Today we celebrate the Versailles botanist who started organizing plants in a new way but kept his method a secret.
We'll learn about the young New Yorker and garden writer who met the perfect botanical illustrator for her garden books in the hospital as she was battling influenza.
We'll hear some glorious thoughts on November from the author of “Butternut Wisdom.”
We Grow That Garden Library with a book that helps us grow more by going vertical in our gardens.
I'll talk about burying your cold-hardy succulents, and then we'll wrap things up with the intrepid botanist who discovered a plant that's still almost too good to be true - the blue poppy.
But first, let's catch up on a few recent events.
Garden Betty shared a really lovely post called A Guide to Saving and Storing Seeds. As your end-of-season crops start to fade, now's the time to save the seeds from your favorite plants so you can grow them again next year! Here's a foolproof guide to show you how from @gardenbetty #gardenchat #gardening #growyourown
Now, if you'd like to check out these curated articles for yourself, you're in luck - because I share all of it with the Listener Community in the Free Facebook Group - The Daily Gardener Community. So there’s no need to take notes or search for links - the next time you're on Facebook, just search for Daily Gardener Community and request to join. I'd love to meet you in the group.
#OTD Today is the anniversary of the death of the French naturalist and botanist Bernard de Jussieu who died on this day in 1777.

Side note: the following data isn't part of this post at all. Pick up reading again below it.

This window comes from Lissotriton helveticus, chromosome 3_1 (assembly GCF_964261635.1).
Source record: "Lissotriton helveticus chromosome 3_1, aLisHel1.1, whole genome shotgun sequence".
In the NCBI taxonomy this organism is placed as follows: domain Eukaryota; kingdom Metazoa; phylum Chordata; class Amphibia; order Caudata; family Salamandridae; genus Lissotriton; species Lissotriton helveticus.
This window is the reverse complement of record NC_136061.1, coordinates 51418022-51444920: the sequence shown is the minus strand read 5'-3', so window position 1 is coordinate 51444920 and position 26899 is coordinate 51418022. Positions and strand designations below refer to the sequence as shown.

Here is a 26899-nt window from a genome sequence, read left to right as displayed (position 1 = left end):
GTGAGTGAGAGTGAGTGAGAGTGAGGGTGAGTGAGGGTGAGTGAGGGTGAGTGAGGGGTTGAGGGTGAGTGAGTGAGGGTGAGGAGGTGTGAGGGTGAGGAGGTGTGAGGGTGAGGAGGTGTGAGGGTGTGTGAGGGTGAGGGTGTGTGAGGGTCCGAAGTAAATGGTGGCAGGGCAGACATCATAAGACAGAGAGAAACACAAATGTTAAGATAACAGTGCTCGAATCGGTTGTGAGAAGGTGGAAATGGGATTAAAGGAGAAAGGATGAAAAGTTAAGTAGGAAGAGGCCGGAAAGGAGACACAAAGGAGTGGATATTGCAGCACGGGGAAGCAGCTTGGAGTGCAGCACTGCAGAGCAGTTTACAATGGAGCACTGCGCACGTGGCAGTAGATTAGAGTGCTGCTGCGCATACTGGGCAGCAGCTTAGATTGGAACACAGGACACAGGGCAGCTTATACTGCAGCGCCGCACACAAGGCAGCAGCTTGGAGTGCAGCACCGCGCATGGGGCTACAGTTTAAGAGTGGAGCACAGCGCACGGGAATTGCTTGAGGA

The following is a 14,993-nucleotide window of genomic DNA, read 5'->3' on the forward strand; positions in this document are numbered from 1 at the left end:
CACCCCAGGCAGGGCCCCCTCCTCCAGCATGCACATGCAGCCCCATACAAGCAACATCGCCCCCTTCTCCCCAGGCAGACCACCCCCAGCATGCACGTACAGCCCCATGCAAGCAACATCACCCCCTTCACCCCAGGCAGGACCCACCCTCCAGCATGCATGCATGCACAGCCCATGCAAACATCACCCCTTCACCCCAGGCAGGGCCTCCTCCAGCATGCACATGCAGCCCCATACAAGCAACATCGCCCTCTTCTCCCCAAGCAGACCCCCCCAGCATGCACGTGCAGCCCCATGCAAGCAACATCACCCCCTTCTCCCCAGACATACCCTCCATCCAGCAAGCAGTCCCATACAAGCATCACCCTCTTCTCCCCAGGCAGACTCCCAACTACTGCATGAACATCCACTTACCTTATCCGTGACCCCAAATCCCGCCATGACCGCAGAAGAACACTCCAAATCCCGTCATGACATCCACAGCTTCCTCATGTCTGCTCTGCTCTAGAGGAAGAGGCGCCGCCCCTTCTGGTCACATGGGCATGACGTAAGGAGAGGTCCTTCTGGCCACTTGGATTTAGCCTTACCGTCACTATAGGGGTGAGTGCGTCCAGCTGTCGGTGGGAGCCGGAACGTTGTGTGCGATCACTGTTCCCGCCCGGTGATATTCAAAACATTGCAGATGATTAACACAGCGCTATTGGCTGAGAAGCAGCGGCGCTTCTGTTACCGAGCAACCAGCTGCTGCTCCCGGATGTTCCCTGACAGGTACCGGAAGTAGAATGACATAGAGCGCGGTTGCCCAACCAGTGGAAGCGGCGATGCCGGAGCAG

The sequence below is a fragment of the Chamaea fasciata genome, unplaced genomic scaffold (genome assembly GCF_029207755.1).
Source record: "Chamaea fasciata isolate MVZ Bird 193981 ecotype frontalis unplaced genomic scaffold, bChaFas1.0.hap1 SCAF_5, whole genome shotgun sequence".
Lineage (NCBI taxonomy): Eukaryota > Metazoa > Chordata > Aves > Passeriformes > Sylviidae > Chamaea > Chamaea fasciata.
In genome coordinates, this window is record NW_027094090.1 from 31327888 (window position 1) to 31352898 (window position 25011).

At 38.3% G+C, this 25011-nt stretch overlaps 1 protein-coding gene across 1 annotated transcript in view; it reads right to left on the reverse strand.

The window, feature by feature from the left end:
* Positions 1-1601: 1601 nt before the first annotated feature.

Jussieu was a French botanist who developed the first natural classification of flowering plants.
#OTD Today is the birthday of the botanist and garden writer Alice Lounsberry who was born on this day in 1868.
(Note: Online accounts, based on a Who's Who biography have the date of her year of birth as 1873 - which is incorrect as she was already two years old on an 1870 census with her brother and parents.)
Lounsberry was a New Yorker, and she developed a love for botany as a young girl. In her mid-twenties, she was already serving as a board member for the New York Botanical Garden (NYBG).
Lounsberry is forever linked to her friend and collaborator - the Australian botanical illustrator, Ellis Rowan.
In the late 1890s, Rowan (b. 1848) decided to travel to New York. She caused a bit of a sensation during her first trip to the States a few years earlier. This trip was no different - except that after her arrival, Rowan contracted influenza, and she needed to be hospitalized.